Editor: I am writing in response to the Conservatives’ recent election pledge to relax shops-to-homes planning laws.


Knight Frank welcomes initiatives by government to both speed up housing delivery and reduce pressure on already under-resourced local planning authorities. However, another form of permitted development right that could further diminish A1 units on the UK’s already struggling high streets must be treated with great care and sensitivity.

A considered approach to placemaking is needed now more than ever before to ensure town centres have a proper, balanced mix of residential, office, retail, leisure and public realm that will make them relevant, vibrant and diverse.

A blanket approach that allows for any A1 unit to be converted into residential use, without strategic direction and design, could create unintended

impacts and prove to be problematic if not carefully controlled and implemented.

Introducing more residents to predominantly commercial areas can create conflicts; residential amenity impacts become a consideration against future redevelopment opportunities and the hustle and bustle of vibrant retail uses could become a nuisance to new residents.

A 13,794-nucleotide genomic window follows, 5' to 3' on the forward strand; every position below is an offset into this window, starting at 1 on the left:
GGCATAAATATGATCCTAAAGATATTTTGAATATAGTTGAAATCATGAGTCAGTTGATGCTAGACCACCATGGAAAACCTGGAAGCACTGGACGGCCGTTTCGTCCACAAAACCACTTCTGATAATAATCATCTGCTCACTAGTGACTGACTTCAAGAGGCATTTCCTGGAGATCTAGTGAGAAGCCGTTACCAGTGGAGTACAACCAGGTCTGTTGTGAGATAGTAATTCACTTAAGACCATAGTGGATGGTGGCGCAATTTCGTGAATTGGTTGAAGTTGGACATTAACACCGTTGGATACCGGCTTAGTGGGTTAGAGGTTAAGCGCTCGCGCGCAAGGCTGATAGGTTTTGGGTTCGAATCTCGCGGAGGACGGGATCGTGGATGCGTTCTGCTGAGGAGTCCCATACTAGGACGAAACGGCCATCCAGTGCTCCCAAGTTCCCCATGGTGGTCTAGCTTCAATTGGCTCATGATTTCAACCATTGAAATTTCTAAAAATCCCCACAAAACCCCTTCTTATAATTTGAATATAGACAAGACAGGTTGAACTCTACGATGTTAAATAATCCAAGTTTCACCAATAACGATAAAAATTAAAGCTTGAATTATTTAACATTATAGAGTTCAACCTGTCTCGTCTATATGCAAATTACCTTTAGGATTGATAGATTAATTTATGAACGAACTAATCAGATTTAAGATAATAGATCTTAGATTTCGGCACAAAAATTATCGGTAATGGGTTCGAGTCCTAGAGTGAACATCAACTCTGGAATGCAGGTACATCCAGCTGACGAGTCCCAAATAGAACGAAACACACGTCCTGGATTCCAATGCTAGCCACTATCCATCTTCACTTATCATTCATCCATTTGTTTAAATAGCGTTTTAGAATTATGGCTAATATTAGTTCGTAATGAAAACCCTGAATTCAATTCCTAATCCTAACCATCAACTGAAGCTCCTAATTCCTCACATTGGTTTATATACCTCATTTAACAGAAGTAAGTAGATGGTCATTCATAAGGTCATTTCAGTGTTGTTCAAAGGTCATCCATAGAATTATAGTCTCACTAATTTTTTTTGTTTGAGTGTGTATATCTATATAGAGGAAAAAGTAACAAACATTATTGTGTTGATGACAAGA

Such new homes ought to meet certain residential standards that have not been a consideration in office-to-residential permitted development conversions, which has led to some substandard living accommodation.

While a formal planning application may no longer be required under these new plans, key considerations would still need to be made by developers and reviewed by planners and local planning authorities. Instead of elevating pressure, there is an argument to suggest these plans might create conflicts and burden local planning authorities further.

Moreover, even if this was passed into law, local planning authorities could still make an Article 4 direction to restrict the scope of permitted development. The devil is most definitely in the detail – while there may be more nuances still to be announced that make this a viable, practical option for increasing housing delivery, as it currently stands it could be in danger of creating more issues than it solves.

Nick Diment, planning partner, Knight Frank